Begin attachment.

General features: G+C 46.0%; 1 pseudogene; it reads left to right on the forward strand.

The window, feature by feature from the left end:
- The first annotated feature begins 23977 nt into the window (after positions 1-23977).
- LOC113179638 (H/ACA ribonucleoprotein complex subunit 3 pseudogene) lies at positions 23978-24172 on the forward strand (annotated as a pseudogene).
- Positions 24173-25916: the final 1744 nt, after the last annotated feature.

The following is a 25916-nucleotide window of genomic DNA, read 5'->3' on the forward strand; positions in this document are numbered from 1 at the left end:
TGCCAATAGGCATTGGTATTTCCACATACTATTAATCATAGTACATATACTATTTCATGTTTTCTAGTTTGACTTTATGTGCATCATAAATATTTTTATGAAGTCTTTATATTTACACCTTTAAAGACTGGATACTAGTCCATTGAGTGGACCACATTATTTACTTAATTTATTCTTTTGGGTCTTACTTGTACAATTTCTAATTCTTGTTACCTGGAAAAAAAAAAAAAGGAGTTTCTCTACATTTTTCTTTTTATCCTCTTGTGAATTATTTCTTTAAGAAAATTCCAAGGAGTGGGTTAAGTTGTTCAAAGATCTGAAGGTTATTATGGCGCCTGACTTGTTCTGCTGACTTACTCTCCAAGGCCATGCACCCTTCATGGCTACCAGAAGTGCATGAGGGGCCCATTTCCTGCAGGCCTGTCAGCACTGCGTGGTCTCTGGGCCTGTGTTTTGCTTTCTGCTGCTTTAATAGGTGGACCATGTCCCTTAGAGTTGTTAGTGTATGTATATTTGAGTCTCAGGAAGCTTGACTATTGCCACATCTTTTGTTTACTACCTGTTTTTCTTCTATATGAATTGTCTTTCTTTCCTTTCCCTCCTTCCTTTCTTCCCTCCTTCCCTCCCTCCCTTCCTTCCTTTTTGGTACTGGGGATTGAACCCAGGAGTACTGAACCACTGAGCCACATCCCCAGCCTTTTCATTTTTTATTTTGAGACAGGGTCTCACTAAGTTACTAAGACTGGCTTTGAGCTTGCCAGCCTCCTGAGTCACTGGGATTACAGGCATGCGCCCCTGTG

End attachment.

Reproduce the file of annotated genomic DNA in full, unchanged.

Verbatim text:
General features: G+C 46.0%; 1 pseudogene; it reads left to right on the forward strand.

The window, feature by feature from the left end:
- The first annotated feature begins 23977 nt into the window (after positions 1-23977).
- LOC113179638 (H/ACA ribonucleoprotein complex subunit 3 pseudogene) lies at positions 23978-24172 on the forward strand (annotated as a pseudogene).
- Positions 24173-25916: the final 1744 nt, after the last annotated feature.

The following is a 25916-nucleotide window of genomic DNA, read 5'->3' on the forward strand; positions in this document are numbered from 1 at the left end:
TGCCAATAGGCATTGGTATTTCCACATACTATTAATCATAGTACATATACTATTTCATGTTTTCTAGTTTGACTTTATGTGCATCATAAATATTTTTATGAAGTCTTTATATTTACACCTTTAAAGACTGGATACTAGTCCATTGAGTGGACCACATTATTTACTTAATTTATTCTTTTGGGTCTTACTTGTACAATTTCTAATTCTTGTTACCTGGAAAAAAAAAAAAAGGAGTTTCTCTACATTTTTCTTTTTATCCTCTTGTGAATTATTTCTTTAAGAAAATTCCAAGGAGTGGGTTAAGTTGTTCAAAGATCTGAAGGTTATTATGGCGCCTGACTTGTTCTGCTGACTTACTCTCCAAGGCCATGCACCCTTCATGGCTACCAGAAGTGCATGAGGGGCCCATTTCCTGCAGGCCTGTCAGCACTGCGTGGTCTCTGGGCCTGTGTTTTGCTTTCTGCTGCTTTAATAGGTGGACCATGTCCCTTAGAGTTGTTAGTGTATGTATATTTGAGTCTCAGGAAGCTTGACTATTGCCACATCTTTTGTTTACTACCTGTTTTTCTTCTATATGAATTGTCTTTCTTTCCTTTCCCTCCTTCCTTTCTTCCCTCCTTCCCTCCCTCCCTTCCTTCCTTTTTGGTACTGGGGATTGAACCCAGGAGTACTGAACCACTGAGCCACATCCCCAGCCTTTTCATTTTTTATTTTGAGACAGGGTCTCACTAAGTTACTAAGACTGGCTTTGAGCTTGCCAGCCTCCTGAGTCACTGGGATTACAGGCATGCGCCCCTGTG